Fluid Mechanics 1

    Unit code: NEF2101 | Study level: Undergraduate
    (Generally, 1 credit = 10 hours of classes and independent study.)
    Footscray Park
    NEM1001 - Algebra and Calculus
    (Or equivalent to be determined by unit coordinator)


    Fluid Mechanics deals with the study of the properties and movement of liquids. Fluids are found and used in every facet of our lives, ranging from the water we are so much dependent on to complex hydraulic machines. The history of fluid mechanics is as old as civilisation itself, as water has been used for centuries for irrigation, power, navigation, and so on. This unit of study aims to provide students with a strong understanding of the basic concepts of fluid mechanics, which is essential for most engineering disciplines. It would introduce and teach students numerous concepts in static fluids as well as fluids in motion. Most of these concepts would be taught using practical examples found in day-to-day life (eg. objects immersed in water, water flowing in garden hoses and pipes, pumps, etc). Practical lab experiments would be undertaken to explain these concepts using hands-on experiments and demonstrations.

    Topics include:

    Hydrostatics, pressure, force on immersed surfaces; Pressure measurement, piezometers and U-tube manometers; Stability of floating bodies, Archimedes principle and metacentric height; Hydrodynamics, classification of flows, continuity, momentum and energy equations and their applications; Flow in pipes, pipe friction equations and Moody’s diagram, Flow measurement in pipes (venturi meter and orifice meter); Pumps, types of pumps, performance equations, affinity laws, pumps in series and parallel, cavitation and surge.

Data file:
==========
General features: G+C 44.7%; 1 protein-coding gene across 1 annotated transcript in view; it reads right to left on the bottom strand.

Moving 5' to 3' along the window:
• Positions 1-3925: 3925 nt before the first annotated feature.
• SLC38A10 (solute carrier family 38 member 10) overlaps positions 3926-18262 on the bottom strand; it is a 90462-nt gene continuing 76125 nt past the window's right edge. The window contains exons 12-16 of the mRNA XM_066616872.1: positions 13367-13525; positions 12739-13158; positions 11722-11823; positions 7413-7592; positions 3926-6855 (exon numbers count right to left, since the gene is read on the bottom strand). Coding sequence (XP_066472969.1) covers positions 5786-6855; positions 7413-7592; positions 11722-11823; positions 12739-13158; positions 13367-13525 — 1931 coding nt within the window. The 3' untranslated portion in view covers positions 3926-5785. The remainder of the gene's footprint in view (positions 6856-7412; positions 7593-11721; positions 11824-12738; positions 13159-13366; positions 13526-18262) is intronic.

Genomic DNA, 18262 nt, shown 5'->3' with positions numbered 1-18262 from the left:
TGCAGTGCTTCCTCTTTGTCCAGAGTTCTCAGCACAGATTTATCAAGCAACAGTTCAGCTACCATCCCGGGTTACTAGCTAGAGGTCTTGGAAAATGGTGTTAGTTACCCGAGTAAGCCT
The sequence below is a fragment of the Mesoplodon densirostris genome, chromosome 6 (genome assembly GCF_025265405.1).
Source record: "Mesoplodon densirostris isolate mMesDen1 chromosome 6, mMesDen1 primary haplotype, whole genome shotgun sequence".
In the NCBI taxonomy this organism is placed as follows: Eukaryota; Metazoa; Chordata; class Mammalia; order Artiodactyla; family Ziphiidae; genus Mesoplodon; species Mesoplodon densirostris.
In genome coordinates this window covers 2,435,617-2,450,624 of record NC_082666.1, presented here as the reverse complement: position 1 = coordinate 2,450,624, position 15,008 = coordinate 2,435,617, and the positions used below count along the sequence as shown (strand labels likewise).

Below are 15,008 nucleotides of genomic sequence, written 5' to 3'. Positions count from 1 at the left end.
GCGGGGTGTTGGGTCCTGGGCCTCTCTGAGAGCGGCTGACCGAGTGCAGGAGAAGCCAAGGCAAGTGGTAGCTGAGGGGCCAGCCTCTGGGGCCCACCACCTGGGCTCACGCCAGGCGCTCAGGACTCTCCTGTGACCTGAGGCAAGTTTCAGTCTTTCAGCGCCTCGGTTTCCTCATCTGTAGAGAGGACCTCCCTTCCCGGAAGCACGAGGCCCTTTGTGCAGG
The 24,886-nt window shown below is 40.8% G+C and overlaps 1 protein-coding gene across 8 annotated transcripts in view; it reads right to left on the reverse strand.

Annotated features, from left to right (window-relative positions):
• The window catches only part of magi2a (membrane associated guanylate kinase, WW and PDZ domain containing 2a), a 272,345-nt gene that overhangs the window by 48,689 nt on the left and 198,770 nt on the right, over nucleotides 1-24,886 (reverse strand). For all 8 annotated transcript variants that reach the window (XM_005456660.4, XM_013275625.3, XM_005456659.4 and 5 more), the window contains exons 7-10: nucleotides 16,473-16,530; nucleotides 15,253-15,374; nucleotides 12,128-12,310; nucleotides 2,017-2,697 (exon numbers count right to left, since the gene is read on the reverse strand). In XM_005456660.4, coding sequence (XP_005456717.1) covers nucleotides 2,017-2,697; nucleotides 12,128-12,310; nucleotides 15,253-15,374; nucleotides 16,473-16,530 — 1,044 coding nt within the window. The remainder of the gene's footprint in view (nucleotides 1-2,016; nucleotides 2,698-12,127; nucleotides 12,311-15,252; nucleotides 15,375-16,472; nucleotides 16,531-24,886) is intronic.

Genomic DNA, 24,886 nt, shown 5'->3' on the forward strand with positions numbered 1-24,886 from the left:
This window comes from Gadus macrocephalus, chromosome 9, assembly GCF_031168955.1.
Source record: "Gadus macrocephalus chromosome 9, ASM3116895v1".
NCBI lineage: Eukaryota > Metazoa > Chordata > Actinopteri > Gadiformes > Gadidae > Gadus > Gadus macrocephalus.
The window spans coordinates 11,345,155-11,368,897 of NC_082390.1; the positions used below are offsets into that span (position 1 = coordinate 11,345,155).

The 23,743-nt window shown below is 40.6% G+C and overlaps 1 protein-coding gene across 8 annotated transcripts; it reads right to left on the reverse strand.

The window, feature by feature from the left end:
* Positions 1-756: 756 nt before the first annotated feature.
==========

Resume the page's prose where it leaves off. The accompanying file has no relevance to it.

Learning Outcomes

    On successful completion of this unit, students will be able to:

    1. Apply basic concepts of Fluid Mechanics (hydrostatics as well as hydrodynamics), complemented with practical laboratory based experiments;
    2. Calculate hydrostatic force on submerged bodies;
    3. Evaluate the factors that control the stability of floating bodies;
    4. Use continuity, momentum and energy equations to solve problems related to pipes and inter-reservoir pipe flow; and
    5. Identify types of pumps and select suitable pumps for a variety of situations.


    For Melbourne campuses

    Assessment type: Exercise
    Grade: 20%
    Individual Quizzes (2)
    Assessment type: Practicum
    Grade: 30%
    Individual Lab experiment based assessments (2)
    Assessment type: Test
    Grade: 50%
    Individual Test (1)

    Required reading

    Class Notes and additional resources on VU Collaborate.

    Understanding Hydraulics
    Hamill, Les. (2011)| MacMillan Press

    As part of a course

    This unit is studied as part of the following course(s):

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